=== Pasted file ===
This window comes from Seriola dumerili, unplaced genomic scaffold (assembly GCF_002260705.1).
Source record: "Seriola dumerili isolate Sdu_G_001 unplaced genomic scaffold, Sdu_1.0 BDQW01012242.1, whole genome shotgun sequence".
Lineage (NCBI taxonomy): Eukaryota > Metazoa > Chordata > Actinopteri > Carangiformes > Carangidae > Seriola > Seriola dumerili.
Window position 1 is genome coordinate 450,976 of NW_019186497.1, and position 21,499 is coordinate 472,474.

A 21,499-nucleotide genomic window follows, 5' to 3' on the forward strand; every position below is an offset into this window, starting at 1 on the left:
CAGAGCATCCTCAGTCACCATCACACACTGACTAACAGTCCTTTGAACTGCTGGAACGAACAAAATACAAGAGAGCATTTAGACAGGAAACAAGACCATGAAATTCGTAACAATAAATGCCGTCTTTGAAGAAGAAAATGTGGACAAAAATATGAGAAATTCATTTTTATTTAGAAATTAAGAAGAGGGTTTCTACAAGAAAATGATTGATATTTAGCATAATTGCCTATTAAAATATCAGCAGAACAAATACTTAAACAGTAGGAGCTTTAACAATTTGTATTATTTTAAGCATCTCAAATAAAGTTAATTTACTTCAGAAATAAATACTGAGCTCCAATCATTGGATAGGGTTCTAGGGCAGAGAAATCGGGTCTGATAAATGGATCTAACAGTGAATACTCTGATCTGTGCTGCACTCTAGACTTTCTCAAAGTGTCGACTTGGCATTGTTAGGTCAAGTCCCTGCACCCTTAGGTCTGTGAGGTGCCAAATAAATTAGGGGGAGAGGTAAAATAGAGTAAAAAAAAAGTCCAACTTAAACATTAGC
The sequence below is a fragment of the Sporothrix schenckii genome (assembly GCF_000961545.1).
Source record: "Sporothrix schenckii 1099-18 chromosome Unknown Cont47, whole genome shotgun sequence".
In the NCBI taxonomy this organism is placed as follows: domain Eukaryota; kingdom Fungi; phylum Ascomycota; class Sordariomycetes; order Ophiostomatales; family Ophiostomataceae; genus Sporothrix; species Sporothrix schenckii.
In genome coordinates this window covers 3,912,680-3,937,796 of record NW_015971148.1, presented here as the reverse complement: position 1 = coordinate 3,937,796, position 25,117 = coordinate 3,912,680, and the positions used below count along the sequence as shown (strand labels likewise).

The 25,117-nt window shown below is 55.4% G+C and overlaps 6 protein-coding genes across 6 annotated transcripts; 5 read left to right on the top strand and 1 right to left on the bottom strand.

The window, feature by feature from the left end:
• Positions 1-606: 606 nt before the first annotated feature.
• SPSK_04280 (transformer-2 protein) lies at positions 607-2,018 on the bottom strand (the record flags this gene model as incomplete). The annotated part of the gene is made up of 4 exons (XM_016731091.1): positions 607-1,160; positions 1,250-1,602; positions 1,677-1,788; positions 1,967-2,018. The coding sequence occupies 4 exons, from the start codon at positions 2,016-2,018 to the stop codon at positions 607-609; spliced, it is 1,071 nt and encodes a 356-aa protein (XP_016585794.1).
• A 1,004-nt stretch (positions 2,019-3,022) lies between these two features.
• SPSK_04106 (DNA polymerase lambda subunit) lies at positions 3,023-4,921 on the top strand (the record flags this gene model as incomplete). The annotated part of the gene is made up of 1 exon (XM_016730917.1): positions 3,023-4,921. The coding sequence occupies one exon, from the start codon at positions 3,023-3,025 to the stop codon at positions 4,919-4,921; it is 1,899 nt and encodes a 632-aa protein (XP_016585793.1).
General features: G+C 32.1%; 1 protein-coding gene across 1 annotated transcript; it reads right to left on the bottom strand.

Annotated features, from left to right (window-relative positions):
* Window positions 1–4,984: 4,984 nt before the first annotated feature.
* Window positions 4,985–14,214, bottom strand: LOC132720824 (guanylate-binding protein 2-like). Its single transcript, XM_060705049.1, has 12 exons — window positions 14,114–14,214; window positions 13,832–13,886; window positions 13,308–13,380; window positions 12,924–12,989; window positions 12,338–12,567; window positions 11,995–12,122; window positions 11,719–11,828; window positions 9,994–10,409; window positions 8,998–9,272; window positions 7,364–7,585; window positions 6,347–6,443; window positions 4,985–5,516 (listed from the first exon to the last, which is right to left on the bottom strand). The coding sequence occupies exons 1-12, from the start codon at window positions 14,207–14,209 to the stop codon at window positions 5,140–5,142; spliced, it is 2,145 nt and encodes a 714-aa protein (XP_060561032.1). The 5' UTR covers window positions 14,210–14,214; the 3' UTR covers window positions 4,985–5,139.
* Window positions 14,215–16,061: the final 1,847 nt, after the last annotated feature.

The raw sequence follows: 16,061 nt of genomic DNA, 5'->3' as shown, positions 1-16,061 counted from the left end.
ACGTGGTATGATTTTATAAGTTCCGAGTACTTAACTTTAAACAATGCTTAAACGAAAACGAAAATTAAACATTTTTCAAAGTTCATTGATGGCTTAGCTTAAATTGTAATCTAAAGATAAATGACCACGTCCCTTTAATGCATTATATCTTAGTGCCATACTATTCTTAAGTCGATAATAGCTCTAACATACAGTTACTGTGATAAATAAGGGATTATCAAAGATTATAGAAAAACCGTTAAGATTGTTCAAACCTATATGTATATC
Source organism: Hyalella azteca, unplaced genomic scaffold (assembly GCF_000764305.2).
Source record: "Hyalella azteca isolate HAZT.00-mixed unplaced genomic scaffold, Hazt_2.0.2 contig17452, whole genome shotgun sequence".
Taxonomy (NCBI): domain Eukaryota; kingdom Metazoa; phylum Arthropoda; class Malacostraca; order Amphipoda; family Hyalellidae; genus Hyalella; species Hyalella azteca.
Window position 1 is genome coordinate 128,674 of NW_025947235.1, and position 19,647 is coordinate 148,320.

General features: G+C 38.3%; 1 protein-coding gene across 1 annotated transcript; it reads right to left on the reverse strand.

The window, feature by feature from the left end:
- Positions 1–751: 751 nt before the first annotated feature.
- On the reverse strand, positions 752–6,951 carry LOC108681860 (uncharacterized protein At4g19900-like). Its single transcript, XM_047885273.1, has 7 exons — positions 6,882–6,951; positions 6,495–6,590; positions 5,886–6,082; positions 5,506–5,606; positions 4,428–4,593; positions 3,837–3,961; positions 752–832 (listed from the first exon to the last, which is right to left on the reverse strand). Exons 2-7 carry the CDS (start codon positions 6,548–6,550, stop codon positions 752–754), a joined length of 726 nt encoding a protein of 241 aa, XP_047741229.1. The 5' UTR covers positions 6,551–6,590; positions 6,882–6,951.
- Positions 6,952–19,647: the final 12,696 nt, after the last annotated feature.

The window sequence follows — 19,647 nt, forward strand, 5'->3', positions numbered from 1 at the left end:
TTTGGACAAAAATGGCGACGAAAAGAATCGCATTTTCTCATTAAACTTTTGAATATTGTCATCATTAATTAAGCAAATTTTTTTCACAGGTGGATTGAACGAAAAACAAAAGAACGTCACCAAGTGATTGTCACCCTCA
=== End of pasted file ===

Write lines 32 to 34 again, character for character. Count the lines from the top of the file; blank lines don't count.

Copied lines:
- Positions 6,952–19,647: the final 12,696 nt, after the last annotated feature.

The window sequence follows — 19,647 nt, forward strand, 5'->3', positions numbered from 1 at the left end:
TTTGGACAAAAATGGCGACGAAAAGAATCGCATTTTCTCATTAAACTTTTGAATATTGTCATCATTAATTAAGCAAATTTTTTTCACAGGTGGATTGAACGAAAAACAAAAGAACGTCACCAAGTGATTGTCACCCTCA